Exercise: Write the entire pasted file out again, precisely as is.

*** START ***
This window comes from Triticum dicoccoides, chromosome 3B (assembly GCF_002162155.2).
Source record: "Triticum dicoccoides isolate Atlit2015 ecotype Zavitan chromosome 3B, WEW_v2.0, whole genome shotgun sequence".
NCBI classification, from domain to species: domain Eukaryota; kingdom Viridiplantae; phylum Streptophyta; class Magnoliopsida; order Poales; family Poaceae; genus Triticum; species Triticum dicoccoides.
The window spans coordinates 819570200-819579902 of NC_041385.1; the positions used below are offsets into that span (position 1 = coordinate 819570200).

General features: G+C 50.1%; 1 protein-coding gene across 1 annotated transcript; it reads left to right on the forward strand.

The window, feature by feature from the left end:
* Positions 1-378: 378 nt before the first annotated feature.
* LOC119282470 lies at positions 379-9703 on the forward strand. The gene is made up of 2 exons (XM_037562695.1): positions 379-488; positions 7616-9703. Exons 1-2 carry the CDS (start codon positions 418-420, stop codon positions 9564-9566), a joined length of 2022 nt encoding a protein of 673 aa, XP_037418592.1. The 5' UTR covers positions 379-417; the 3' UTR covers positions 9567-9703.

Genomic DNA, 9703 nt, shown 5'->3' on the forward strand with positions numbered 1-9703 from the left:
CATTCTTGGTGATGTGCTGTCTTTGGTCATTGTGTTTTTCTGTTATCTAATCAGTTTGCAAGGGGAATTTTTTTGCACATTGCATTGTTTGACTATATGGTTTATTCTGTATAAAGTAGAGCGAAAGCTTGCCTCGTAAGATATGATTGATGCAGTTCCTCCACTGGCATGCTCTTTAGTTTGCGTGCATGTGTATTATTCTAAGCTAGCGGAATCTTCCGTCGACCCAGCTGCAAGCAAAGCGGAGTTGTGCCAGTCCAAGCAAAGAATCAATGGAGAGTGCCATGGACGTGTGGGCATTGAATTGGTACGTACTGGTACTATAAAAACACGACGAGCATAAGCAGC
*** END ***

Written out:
This window comes from Triticum dicoccoides, chromosome 3B (assembly GCF_002162155.2).
Source record: "Triticum dicoccoides isolate Atlit2015 ecotype Zavitan chromosome 3B, WEW_v2.0, whole genome shotgun sequence".
NCBI classification, from domain to species: domain Eukaryota; kingdom Viridiplantae; phylum Streptophyta; class Magnoliopsida; order Poales; family Poaceae; genus Triticum; species Triticum dicoccoides.
The window spans coordinates 819570200-819579902 of NC_041385.1; the positions used below are offsets into that span (position 1 = coordinate 819570200).

General features: G+C 50.1%; 1 protein-coding gene across 1 annotated transcript; it reads left to right on the forward strand.

The window, feature by feature from the left end:
* Positions 1-378: 378 nt before the first annotated feature.
* LOC119282470 lies at positions 379-9703 on the forward strand. The gene is made up of 2 exons (XM_037562695.1): positions 379-488; positions 7616-9703. Exons 1-2 carry the CDS (start codon positions 418-420, stop codon positions 9564-9566), a joined length of 2022 nt encoding a protein of 673 aa, XP_037418592.1. The 5' UTR covers positions 379-417; the 3' UTR covers positions 9567-9703.

Genomic DNA, 9703 nt, shown 5'->3' on the forward strand with positions numbered 1-9703 from the left:
CATTCTTGGTGATGTGCTGTCTTTGGTCATTGTGTTTTTCTGTTATCTAATCAGTTTGCAAGGGGAATTTTTTTGCACATTGCATTGTTTGACTATATGGTTTATTCTGTATAAAGTAGAGCGAAAGCTTGCCTCGTAAGATATGATTGATGCAGTTCCTCCACTGGCATGCTCTTTAGTTTGCGTGCATGTGTATTATTCTAAGCTAGCGGAATCTTCCGTCGACCCAGCTGCAAGCAAAGCGGAGTTGTGCCAGTCCAAGCAAAGAATCAATGGAGAGTGCCATGGACGTGTGGGCATTGAATTGGTACGTACTGGTACTATAAAAACACGACGAGCATAAGCAGC